If you’re reading this article, you may be worried that your Great Dane is showing some troublesome behavior. However, leaning isn’t necessarily bad. You don’t want your dog leaning so hard that they knock people over. In this case, positive reinforcement training may be necessary to encourage a different behavior. However, beyond that, leaning usually isn’t bad.

You may want to consider that it may be a sign of an unmet need. For instance, your dog may lean if it is cold or tired. In this case, fixing their dysfunction is recommended. More rarely, leaning may signify fear or an underlying behavioral problem. Therefore, we highly recommend looking for the underlying cause of the leaning behavior.

Most of the time, this behavior is just attention-seeking, which isn’t necessarily bad. If your dog leans too forcefully or is particularly large, you can train them to sit instead.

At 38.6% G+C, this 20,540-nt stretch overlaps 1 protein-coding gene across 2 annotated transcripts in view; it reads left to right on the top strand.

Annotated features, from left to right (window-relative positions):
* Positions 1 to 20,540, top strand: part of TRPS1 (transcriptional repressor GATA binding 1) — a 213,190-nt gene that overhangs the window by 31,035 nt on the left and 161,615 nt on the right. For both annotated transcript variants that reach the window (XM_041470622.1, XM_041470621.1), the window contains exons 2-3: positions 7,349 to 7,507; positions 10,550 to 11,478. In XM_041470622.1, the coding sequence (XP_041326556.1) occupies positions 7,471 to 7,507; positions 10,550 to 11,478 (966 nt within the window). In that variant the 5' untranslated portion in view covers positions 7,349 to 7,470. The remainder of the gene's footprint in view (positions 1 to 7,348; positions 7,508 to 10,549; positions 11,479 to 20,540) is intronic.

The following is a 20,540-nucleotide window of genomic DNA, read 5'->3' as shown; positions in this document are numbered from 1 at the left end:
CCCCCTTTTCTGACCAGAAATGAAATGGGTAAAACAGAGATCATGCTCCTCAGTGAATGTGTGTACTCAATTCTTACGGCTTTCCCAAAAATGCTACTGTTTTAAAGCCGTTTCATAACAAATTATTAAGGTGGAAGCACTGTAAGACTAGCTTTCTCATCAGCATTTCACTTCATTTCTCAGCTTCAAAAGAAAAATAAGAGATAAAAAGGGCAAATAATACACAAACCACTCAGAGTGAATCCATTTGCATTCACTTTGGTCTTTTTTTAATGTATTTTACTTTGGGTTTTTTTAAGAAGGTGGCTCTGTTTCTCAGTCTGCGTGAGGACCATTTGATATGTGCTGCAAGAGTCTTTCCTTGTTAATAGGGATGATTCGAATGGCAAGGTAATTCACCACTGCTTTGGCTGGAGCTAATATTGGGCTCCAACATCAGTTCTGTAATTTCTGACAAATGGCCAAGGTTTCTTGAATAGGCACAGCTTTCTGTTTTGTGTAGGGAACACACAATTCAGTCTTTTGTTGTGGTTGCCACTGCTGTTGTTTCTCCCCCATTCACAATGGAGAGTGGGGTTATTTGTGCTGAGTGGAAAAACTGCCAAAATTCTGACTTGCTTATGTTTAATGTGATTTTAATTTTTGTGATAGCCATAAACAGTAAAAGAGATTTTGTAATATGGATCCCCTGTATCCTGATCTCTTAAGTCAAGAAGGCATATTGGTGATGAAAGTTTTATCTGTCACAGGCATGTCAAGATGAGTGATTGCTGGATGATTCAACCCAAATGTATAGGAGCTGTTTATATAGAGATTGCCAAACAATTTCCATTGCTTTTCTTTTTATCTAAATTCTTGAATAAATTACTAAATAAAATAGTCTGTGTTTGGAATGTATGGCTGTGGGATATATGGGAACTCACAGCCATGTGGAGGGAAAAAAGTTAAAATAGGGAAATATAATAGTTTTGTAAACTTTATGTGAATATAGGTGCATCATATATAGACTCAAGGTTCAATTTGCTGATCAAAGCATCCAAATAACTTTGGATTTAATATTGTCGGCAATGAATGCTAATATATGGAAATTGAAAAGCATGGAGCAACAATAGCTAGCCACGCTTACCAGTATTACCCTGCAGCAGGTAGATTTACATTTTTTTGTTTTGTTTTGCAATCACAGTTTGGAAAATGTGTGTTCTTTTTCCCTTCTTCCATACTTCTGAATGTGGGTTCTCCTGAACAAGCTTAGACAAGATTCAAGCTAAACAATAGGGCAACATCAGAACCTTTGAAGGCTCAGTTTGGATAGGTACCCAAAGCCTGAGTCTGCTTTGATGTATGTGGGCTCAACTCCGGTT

a black great dane lying on a dog bed
Image Credit: trwirth, Pixabay

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Conclusion

Lots of larger dogs lean, including Great Danes. Usually, dogs do this when they want attention. Larger dogs may lean like a cat may rub up against you. In most cases, this isn’t a huge issue nor a sign of an underlying problem. There are some misconceptions out there regarding dominant behaviors exhibited by Great Danes. However, this theory is unfounded.

Sometimes, leaning can indicate something a bit more troublesome. For instance, the canine may be tired or fearful. In these instances, you may want to remove the dog from the situation until they become more comfortable.


Featured Image Credit: Schwoaze, Pixabay